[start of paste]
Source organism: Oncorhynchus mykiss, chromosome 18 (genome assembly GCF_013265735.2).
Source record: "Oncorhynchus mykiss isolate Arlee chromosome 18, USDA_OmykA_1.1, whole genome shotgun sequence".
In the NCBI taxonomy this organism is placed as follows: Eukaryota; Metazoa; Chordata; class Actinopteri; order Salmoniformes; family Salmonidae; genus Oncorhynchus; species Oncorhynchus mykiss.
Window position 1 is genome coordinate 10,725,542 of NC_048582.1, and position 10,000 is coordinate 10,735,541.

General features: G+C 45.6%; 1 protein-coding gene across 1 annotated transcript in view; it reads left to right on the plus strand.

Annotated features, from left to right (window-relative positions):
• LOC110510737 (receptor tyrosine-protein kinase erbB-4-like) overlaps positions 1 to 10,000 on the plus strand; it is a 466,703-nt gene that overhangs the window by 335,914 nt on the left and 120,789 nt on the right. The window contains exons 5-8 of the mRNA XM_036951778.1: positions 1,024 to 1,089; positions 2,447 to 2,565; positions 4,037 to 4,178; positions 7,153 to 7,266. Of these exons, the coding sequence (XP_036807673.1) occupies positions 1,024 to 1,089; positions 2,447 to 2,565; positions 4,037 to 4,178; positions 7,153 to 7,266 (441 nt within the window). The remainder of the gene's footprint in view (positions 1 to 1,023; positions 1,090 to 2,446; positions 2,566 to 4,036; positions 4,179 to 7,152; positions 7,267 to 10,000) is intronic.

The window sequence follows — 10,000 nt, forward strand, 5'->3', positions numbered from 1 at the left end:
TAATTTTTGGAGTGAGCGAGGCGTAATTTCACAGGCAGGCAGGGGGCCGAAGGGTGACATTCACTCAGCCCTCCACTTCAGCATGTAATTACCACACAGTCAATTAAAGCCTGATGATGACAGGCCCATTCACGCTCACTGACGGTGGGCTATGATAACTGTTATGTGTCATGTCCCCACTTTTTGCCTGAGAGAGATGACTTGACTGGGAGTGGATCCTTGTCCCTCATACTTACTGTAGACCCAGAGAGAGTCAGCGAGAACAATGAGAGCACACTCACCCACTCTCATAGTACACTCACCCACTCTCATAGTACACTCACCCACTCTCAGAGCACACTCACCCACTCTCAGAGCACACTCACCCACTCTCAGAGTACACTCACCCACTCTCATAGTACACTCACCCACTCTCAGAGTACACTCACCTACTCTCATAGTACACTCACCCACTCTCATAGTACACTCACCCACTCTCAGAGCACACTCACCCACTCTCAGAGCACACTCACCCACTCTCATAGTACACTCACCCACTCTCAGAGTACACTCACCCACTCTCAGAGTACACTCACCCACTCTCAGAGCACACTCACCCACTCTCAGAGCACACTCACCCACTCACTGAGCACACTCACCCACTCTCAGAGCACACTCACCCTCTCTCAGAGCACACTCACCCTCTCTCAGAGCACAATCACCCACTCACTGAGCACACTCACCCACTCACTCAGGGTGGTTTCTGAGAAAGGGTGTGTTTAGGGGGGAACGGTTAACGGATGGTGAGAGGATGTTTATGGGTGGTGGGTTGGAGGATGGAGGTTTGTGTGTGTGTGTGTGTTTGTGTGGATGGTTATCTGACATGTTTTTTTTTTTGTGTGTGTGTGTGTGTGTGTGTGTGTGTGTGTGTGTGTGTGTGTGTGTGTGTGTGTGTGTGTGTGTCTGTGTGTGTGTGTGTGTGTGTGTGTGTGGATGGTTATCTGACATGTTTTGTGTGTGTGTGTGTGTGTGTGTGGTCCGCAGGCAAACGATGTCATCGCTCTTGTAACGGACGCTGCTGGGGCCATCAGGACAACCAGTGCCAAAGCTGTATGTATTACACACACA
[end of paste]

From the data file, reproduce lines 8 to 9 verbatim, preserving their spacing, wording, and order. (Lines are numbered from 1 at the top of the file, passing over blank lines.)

The window sequence follows — 10,000 nt, forward strand, 5'->3', positions numbered from 1 at the left end:
TAATTTTTGGAGTGAGCGAGGCGTAATTTCACAGGCAGGCAGGGGGCCGAAGGGTGACATTCACTCAGCCCTCCACTTCAGCATGTAATTACCACACAGTCAATTAAAGCCTGATGATGACAGGCCCATTCACGCTCACTGACGGTGGGCTATGATAACTGTTATGTGTCATGTCCCCACTTTTTGCCTGAGAGAGATGACTTGACTGGGAGTGGATCCTTGTCCCTCATACTTACTGTAGACCCAGAGAGAGTCAGCGAGAACAATGAGAGCACACTCACCCACTCTCATAGTACACTCACCCACTCTCATAGTACACTCACCCACTCTCAGAGCACACTCACCCACTCTCAGAGCACACTCACCCACTCTCAGAGTACACTCACCCACTCTCATAGTACACTCACCCACTCTCAGAGTACACTCACCTACTCTCATAGTACACTCACCCACTCTCATAGTACACTCACCCACTCTCAGAGCACACTCACCCACTCTCAGAGCACACTCACCCACTCTCATAGTACACTCACCCACTCTCAGAGTACACTCACCCACTCTCAGAGTACACTCACCCACTCTCAGAGCACACTCACCCACTCTCAGAGCACACTCACCCACTCACTGAGCACACTCACCCACTCTCAGAGCACACTCACCCTCTCTCAGAGCACACTCACCCTCTCTCAGAGCACAATCACCCACTCACTGAGCACACTCACCCACTCACTCAGGGTGGTTTCTGAGAAAGGGTGTGTTTAGGGGGGAACGGTTAACGGATGGTGAGAGGATGTTTATGGGTGGTGGGTTGGAGGATGGAGGTTTGTGTGTGTGTGTGTGTTTGTGTGGATGGTTATCTGACATGTTTTTTTTTTTGTGTGTGTGTGTGTGTGTGTGTGTGTGTGTGTGTGTGTGTGTGTGTGTGTGTGTGTGTGTGTGTGTCTGTGTGTGTGTGTGTGTGTGTGTGTGTGGATGGTTATCTGACATGTTTTGTGTGTGTGTGTGTGTGTGTGTGGTCCGCAGGCAAACGATGTCATCGCTCTTGTAACGGACGCTGCTGGGGCCATCAGGACAACCAGTGCCAAAGCTGTATGTATTACACACACA